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Rights groups confirm CIA extraordinary rendition planes landed in Poland

[JURIST] Two human rights groups released documents [text, PDF] Monday confirming that planes associated with the US Central Intelligence Agency (CIA) extraordinary rendition program [JURIST news archive] landed in Poland on six occasions in 2003. The Open Society Justice Initiative and the Helsinki Foundation for Human Rights [advocacy websites] released flight records obtained through a freedom of information act request to the Polish Air Navigation Services Agency (PANSA) [official website, in Polish]. Those records confirm [report, PDF] at least six plane landings linked to the CIA at the Szczytno-Szymany airport in northern Poland between February and September 2003. The flights' origins included Kabul, Afghanistan, and Morocco. The official records confirm for the first time Poland's association with the CIA's secret detainee program:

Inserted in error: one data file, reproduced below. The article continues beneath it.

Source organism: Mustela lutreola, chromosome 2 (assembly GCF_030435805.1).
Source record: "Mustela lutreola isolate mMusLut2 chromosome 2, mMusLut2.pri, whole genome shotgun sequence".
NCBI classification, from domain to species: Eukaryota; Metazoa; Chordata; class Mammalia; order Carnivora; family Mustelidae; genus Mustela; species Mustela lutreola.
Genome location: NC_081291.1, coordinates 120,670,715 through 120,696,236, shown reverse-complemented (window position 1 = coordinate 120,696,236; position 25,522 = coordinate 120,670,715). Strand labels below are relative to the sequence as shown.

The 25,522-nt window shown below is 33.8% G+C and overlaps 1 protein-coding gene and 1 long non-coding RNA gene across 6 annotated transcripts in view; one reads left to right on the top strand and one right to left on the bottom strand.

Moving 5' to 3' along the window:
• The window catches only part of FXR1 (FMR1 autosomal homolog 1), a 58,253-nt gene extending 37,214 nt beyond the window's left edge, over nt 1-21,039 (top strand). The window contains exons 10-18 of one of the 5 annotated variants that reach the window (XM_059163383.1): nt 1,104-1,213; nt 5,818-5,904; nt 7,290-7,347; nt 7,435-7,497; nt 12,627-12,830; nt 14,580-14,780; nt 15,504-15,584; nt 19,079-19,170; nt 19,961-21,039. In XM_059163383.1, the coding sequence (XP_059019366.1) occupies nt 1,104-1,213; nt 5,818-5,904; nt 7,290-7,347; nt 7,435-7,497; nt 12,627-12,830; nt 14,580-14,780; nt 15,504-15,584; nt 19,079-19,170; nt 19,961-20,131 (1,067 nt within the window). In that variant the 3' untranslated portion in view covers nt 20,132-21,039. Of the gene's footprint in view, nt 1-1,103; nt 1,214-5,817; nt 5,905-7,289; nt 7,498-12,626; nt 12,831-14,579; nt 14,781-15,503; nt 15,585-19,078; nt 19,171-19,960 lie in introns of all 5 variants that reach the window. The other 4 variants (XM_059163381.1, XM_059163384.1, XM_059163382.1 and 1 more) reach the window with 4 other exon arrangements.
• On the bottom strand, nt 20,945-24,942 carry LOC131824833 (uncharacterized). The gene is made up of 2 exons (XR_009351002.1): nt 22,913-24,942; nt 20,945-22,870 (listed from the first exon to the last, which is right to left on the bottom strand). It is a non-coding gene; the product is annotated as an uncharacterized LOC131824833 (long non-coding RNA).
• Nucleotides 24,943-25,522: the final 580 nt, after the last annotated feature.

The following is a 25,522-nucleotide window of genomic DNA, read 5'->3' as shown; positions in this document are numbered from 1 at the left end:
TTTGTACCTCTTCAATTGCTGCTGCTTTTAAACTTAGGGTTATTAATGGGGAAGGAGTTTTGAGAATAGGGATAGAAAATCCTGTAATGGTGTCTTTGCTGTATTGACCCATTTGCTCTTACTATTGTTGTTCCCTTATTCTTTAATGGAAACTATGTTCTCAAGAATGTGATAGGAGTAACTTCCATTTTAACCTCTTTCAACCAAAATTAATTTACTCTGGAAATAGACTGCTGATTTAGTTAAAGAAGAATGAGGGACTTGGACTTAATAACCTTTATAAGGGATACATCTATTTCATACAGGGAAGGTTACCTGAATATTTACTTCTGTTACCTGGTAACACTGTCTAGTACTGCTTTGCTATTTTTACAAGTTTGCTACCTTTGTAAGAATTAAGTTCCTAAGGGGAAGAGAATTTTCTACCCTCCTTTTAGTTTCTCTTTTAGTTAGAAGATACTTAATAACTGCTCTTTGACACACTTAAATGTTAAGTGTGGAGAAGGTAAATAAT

There are new and important details contained in the [documents], which provide - at the very least - confirmation of findings made in the June 2007 report of Council of Europe. These details are especially significant because they emanate from a Polish state authority and represent the first time that any agency of the Polish Government has provided public confirmation on the official record that aircraft associated with the CIA landed, repeatedly, at Szymany Airport.

In a statement, the executive director of the Justice Initiative used the report to demand accountability [press release] by the US on this issue, saying, "We are finding out the truth in Poland, and it is time for the US to come clean."

Poland has been investigating [JURIST report] the CIA's extraordinary rendition program since 2008. Under that program, terrorism suspects were seized and flown to secret locations outside the US for interrogation and imprisonment. Poland allegedly housed the largest CIA detention facility in Europe [JURIST report], but has previously denied any connection to the program. In addition to Poland, Romania and Lithuania [JURIST reports] are alleged to have housed secret CIA facilities. On his third day in office in 2009, US President Barack Obama ordered the closure [JURIST report] of all CIA secret prisons. In February 2007, the European Parliament condemned more than a dozen European states [JURIST report] for their roles in the program. Then-president George W. Bush acknowledged the existence of the secret facilities [JURIST report] in September 2006 but provided no details on their locations or operation.

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